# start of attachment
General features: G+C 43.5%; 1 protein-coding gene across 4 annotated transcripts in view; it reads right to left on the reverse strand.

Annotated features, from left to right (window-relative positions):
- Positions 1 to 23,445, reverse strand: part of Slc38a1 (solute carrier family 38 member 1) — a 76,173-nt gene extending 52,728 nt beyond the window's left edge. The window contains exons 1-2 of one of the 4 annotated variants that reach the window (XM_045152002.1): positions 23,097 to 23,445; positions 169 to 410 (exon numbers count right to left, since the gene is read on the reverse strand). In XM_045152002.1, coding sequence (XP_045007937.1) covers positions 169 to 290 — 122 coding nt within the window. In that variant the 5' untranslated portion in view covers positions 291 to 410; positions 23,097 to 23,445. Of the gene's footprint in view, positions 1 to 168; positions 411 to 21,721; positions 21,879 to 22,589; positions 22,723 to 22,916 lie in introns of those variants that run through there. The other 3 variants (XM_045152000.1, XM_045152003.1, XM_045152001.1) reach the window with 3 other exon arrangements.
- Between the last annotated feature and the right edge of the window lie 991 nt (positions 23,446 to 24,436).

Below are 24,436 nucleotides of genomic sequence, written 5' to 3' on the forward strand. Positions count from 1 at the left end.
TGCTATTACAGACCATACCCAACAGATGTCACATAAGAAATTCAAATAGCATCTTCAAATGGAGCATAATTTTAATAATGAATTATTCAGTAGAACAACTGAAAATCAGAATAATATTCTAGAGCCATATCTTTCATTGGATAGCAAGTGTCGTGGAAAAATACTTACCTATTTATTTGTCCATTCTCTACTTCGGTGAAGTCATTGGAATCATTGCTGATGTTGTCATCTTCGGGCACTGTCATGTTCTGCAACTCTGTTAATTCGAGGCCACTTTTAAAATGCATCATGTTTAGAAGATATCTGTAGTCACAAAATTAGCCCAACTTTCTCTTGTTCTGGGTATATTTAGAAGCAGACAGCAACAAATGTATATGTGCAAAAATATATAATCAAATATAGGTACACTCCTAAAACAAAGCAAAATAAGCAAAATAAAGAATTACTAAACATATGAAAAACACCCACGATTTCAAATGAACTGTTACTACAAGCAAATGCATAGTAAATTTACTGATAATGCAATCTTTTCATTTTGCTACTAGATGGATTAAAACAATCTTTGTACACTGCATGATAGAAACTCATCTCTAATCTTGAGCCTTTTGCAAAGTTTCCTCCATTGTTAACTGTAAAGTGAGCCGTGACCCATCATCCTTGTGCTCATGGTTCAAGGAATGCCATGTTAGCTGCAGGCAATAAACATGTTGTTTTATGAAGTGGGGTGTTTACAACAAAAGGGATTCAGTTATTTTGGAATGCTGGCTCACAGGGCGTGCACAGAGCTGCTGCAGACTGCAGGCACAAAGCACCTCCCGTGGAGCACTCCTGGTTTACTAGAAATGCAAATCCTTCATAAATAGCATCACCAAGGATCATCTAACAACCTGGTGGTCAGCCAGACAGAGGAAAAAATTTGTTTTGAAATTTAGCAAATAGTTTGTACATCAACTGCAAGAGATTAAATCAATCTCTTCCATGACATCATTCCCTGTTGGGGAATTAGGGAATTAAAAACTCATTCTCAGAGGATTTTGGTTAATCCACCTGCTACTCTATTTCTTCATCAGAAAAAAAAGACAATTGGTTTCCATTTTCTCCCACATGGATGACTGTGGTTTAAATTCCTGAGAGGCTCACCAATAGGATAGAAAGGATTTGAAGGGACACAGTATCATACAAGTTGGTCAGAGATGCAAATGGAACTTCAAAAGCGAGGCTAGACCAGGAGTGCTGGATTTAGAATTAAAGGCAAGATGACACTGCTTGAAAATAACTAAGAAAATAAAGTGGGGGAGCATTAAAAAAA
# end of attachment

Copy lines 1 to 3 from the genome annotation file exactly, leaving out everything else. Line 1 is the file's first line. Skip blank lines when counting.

General features: G+C 43.5%; 1 protein-coding gene across 4 annotated transcripts in view; it reads right to left on the reverse strand.

Annotated features, from left to right (window-relative positions):
- Positions 1 to 23,445, reverse strand: part of Slc38a1 (solute carrier family 38 member 1) — a 76,173-nt gene extending 52,728 nt beyond the window's left edge. The window contains exons 1-2 of one of the 4 annotated variants that reach the window (XM_045152002.1): positions 23,097 to 23,445; positions 169 to 410 (exon numbers count right to left, since the gene is read on the reverse strand). In XM_045152002.1, coding sequence (XP_045007937.1) covers positions 169 to 290 — 122 coding nt within the window. In that variant the 5' untranslated portion in view covers positions 291 to 410; positions 23,097 to 23,445. Of the gene's footprint in view, positions 1 to 168; positions 411 to 21,721; positions 21,879 to 22,589; positions 22,723 to 22,916 lie in introns of those variants that run through there. The other 3 variants (XM_045152000.1, XM_045152003.1, XM_045152001.1) reach the window with 3 other exon arrangements.